Producer Jon Landau has confirmed that production on Avatar 2 will resume in New Zealand next week after filming restrictions caused by the coronavirus pandemic were recently lifted in the country. The sequel was well into production when the pandemic hit, and had to pause filming as New Zealand went into an unprecedented lockdown. However, two weeks ago, the country's Film Commission announced that productions would be able to start shooting again.

The film is one of four sequels to director James Cameron's 2009 hit, Avatar, which smashed all box office records at the time, taking in a total of $2.79 billion, a record that was only recently overhauled by Avengers: Endgame. Cameron has since spent the better part of the past decade working on the technology required to bring his vision for the four sequels to life, as he has said a majority of the second film will focus on Pandora's oceans.

Now, Landau, who has been a producer on Cameron's films since 1997's Titanic, has taken to Instagram to confirm that production on the film will resume in New Zealand next week. Landau posted a photo of two boats that will be used in the production, saying that "Our Avatar sets are ready". You can see that post embedded below:

The news comes as a number of countries are beginning to lift restrictions on film production due to the fact that they have "flattened the curve" of the pandemic, meaning it is safe to return to set with safety protocols in place. Despite the lengthy production shutdown, Cameron recently said that the film's release date will still be met, partly due to the fact that the filmmakers were able to continue with various aspects of "virtual production" while in lockdown.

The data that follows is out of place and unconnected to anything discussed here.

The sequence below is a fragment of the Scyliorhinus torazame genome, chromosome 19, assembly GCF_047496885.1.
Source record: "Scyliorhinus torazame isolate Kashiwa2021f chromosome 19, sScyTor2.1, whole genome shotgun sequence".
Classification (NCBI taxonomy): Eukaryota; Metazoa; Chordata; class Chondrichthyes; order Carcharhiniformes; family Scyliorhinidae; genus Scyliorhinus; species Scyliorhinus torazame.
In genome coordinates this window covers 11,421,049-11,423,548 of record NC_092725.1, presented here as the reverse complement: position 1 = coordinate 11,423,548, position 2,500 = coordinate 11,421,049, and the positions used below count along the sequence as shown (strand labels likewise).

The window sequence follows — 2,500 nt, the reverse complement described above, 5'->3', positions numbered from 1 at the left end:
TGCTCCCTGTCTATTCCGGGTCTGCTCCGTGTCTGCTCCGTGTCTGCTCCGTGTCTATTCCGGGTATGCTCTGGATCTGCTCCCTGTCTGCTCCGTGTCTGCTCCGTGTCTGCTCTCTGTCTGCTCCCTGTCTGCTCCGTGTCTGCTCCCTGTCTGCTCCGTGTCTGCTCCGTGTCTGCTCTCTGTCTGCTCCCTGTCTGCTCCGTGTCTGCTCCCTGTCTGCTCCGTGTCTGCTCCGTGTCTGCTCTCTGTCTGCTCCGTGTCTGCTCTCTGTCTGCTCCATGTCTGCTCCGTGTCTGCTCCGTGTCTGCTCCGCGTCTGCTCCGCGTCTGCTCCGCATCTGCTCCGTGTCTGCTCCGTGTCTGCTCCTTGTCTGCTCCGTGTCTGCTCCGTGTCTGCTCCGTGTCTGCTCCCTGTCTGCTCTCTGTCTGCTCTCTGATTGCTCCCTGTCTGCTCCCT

Cameron's first sequel sees a number of the original cast returning, including Sam Worthington as Jake Sully, Zoe Saldana as Neytiri, Sigourney Weaver as Dr. Grace Augustine and Stephen Lang as Miles Quaritch. There are also a number of new cast members, including Kate Winslet and Cliff Curtis, who can be seen in a new set photo released by Landau last week.

In spite of the 11-year gap between the first and second Avatar films, anticipation for the sequel is high. The first film represented the high-water mark for digital technology in films for a number of years, and pushed the boundaries of what films could present on screen. Many expect that Avatar 2 will similarly push things forward. Not only that, but any time Cameron releases a film, there is excitement, as he always produces something unexpected, and usually goes on to make bucket loads of money along the way. We can't wait to see what he comes up with this time around.